Path analysis
Associations of characters determined by correlation coefficient may not provide an exact picture of the relative importance of direct and indirect influence of each of yield components on grain yield per plant. As a matter of fact, in order to find out a clear picture of the interrelationship between grain yield per plant and other yield attributes, direct and indirect effects were worked out using path analysis at both genotypic and phenotypic level.
Genotypic path coefficient analysis showing direct and indirect effects of different characters and the results are presented in Table 4. From the path coefficient analysis showed that days to flowering had maximum direct effect (0.719) on yield followed by number of effective tiller (0.635), number of unfilled grain per panicle (0.544). [13] reported that the number of branches per panicle (0.424) had the highest positive direct effect on grain yield followed by number of filled grains per panicle (0.411), and days to 50% flowering (0.07).The lowest direct effect on grain yield was exhibited by root weight(0.108) followed by number of filled grain per panicle(0.176). The highest negative indirect effects on grain yield were obtained by number of root hair (-0.235). [15] worked out on path co-efficient in 128 aromatic rice accessions for seven traits and observed greatest positive direct effect of 1000-grain weight followed by number of ear-bearing tillers per plant, number of filled grains per panicle and number of days to 50% flowering on grain yield. However, 1000-grain weight had on significant correlation with grain yield per plant due to its negative indirect on grain yield plant through number of filled grain per panicle and plant height. The results prescribed that highly significant positive correlation with positive direct effect was observed in days to flowering, number of effective tiller, number of unfilled grain per panicle, number of filled grain per panicle and root weight. The residual effect of the present study was 0.137 [16] (Table 4).
Phenotypic path coefficient analysis showing direct and indirect effects of different characters and the results are presented in Table 5. From the path coefficient analysis showed that number of unfilled grain per panicle had maximum direct effect (0.623) on yield followed by number of effective tiller (0.575), root length (0.543). The lowest direct effect on grain yield was exhibited by number of filled grain per panicle (0.027) followed by root weight (0.203). The highest negative indirect effects on grain yield were obtained by length of panicle (-0.523). The results prescribed that highly significant positive correlation with positive direct effect was observed in number of unfilled grain per panicle, number of effective tiller, root length, root weight and number of filled grain per panicle. The residual effect of the present study was 0.0055 (Table 5).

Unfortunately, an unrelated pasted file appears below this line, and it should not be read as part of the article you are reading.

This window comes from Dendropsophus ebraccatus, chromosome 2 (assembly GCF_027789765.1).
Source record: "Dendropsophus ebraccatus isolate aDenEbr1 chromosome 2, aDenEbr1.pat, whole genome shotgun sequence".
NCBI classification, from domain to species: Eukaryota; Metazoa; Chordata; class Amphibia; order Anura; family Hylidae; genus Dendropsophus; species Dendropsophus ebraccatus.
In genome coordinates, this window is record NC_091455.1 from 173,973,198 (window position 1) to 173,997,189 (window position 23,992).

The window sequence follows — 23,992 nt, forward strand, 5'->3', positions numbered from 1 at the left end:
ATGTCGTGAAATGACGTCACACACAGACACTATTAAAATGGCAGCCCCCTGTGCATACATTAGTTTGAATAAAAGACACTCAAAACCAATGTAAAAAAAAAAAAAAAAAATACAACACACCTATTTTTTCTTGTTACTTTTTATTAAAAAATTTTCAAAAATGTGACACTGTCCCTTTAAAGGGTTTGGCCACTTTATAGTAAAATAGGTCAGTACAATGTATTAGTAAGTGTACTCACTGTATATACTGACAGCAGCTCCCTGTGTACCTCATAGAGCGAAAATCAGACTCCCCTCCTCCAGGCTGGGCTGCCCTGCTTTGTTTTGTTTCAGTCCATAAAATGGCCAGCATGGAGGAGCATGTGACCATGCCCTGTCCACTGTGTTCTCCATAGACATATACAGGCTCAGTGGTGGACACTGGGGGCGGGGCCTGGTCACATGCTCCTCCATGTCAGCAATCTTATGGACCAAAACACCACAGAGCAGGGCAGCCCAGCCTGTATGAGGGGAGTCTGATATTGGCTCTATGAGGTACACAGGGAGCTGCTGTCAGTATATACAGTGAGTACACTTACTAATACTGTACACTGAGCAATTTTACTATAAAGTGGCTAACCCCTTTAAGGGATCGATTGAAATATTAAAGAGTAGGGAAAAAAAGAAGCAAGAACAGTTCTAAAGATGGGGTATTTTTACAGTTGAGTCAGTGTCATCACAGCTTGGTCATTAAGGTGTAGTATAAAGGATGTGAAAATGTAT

Conclusion
Thirty-four local varieties of rice along with one standard check were evaluated for thirteen yield and yield attributing traits. Results of the present investigation on variability, heritability and genetic advance indicated a scope for improvement of grain yield through selection. Further, studies on character association and path co-efficient revealed the importance of panicle bearing tillers per hill and number of filled grains per panicle as selection criteria for effective yield improvement. The study also indicated the need for balanced selection in light of negative association of panicle bearing tillers per hill with number of filled grains per panicle; and number of filled grains per panicle with 1000-grain weight in crop yield improvement programs.
References

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Review summary

  1. Floyd
    Posted on Sep 01 2016 at 4:46 pm
    In this papers, the results revealed associated relationship between yield, yield component factors and part biology characters, proposed specific recommends on improving of yield characters, it has theory meaning and practice value, if these results could combine genetic background of varieties, and compared differences between varieties, the some inner laws would been found and has more guide meaning. To elucidate information on variability, heritability, genetic advance, character associations and path of effect in promising rice genotypes. A good knowledge of genetic resources might also help in identifying desirable genotypes for future hybridization program.